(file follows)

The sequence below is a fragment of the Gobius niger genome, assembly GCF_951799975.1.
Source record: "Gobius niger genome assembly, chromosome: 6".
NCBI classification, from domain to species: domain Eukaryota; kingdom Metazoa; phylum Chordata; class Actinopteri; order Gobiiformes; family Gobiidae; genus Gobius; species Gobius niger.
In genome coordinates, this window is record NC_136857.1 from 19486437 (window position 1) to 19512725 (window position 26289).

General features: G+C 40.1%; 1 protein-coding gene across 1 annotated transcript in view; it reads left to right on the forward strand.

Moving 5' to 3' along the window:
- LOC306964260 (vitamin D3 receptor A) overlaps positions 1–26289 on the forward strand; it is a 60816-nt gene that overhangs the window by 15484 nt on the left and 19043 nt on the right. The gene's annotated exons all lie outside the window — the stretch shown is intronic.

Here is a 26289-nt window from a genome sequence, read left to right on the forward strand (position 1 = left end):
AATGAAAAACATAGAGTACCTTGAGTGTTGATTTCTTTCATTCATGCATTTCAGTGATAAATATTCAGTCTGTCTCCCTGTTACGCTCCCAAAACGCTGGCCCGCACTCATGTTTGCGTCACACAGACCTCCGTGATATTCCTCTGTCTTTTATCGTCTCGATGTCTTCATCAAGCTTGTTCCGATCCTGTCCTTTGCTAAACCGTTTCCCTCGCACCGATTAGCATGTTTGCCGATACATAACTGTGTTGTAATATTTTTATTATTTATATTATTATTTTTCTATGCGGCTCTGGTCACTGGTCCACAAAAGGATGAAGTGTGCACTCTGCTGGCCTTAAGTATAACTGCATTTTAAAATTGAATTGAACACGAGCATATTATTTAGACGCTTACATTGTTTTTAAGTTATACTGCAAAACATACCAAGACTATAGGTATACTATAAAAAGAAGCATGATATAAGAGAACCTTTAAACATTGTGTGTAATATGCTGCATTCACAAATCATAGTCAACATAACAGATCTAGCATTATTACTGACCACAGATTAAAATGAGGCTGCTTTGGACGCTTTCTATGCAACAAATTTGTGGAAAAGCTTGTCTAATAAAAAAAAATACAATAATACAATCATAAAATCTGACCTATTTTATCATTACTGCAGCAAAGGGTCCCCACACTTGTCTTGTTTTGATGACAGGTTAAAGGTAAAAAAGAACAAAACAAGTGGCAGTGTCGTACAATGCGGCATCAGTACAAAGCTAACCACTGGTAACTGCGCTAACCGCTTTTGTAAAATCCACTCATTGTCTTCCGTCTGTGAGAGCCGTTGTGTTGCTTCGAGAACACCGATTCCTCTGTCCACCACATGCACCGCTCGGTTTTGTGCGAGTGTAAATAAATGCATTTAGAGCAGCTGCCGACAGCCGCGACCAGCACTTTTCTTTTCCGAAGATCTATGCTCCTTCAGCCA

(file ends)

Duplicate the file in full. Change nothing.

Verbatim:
The sequence below is a fragment of the Gobius niger genome, assembly GCF_951799975.1.
Source record: "Gobius niger genome assembly, chromosome: 6".
NCBI classification, from domain to species: domain Eukaryota; kingdom Metazoa; phylum Chordata; class Actinopteri; order Gobiiformes; family Gobiidae; genus Gobius; species Gobius niger.
In genome coordinates, this window is record NC_136857.1 from 19486437 (window position 1) to 19512725 (window position 26289).

General features: G+C 40.1%; 1 protein-coding gene across 1 annotated transcript in view; it reads left to right on the forward strand.

Moving 5' to 3' along the window:
- LOC306964260 (vitamin D3 receptor A) overlaps positions 1–26289 on the forward strand; it is a 60816-nt gene that overhangs the window by 15484 nt on the left and 19043 nt on the right. The gene's annotated exons all lie outside the window — the stretch shown is intronic.

Here is a 26289-nt window from a genome sequence, read left to right on the forward strand (position 1 = left end):
AATGAAAAACATAGAGTACCTTGAGTGTTGATTTCTTTCATTCATGCATTTCAGTGATAAATATTCAGTCTGTCTCCCTGTTACGCTCCCAAAACGCTGGCCCGCACTCATGTTTGCGTCACACAGACCTCCGTGATATTCCTCTGTCTTTTATCGTCTCGATGTCTTCATCAAGCTTGTTCCGATCCTGTCCTTTGCTAAACCGTTTCCCTCGCACCGATTAGCATGTTTGCCGATACATAACTGTGTTGTAATATTTTTATTATTTATATTATTATTTTTCTATGCGGCTCTGGTCACTGGTCCACAAAAGGATGAAGTGTGCACTCTGCTGGCCTTAAGTATAACTGCATTTTAAAATTGAATTGAACACGAGCATATTATTTAGACGCTTACATTGTTTTTAAGTTATACTGCAAAACATACCAAGACTATAGGTATACTATAAAAAGAAGCATGATATAAGAGAACCTTTAAACATTGTGTGTAATATGCTGCATTCACAAATCATAGTCAACATAACAGATCTAGCATTATTACTGACCACAGATTAAAATGAGGCTGCTTTGGACGCTTTCTATGCAACAAATTTGTGGAAAAGCTTGTCTAATAAAAAAAAATACAATAATACAATCATAAAATCTGACCTATTTTATCATTACTGCAGCAAAGGGTCCCCACACTTGTCTTGTTTTGATGACAGGTTAAAGGTAAAAAAGAACAAAACAAGTGGCAGTGTCGTACAATGCGGCATCAGTACAAAGCTAACCACTGGTAACTGCGCTAACCGCTTTTGTAAAATCCACTCATTGTCTTCCGTCTGTGAGAGCCGTTGTGTTGCTTCGAGAACACCGATTCCTCTGTCCACCACATGCACCGCTCGGTTTTGTGCGAGTGTAAATAAATGCATTTAGAGCAGCTGCCGACAGCCGCGACCAGCACTTTTCTTTTCCGAAGATCTATGCTCCTTCAGCCA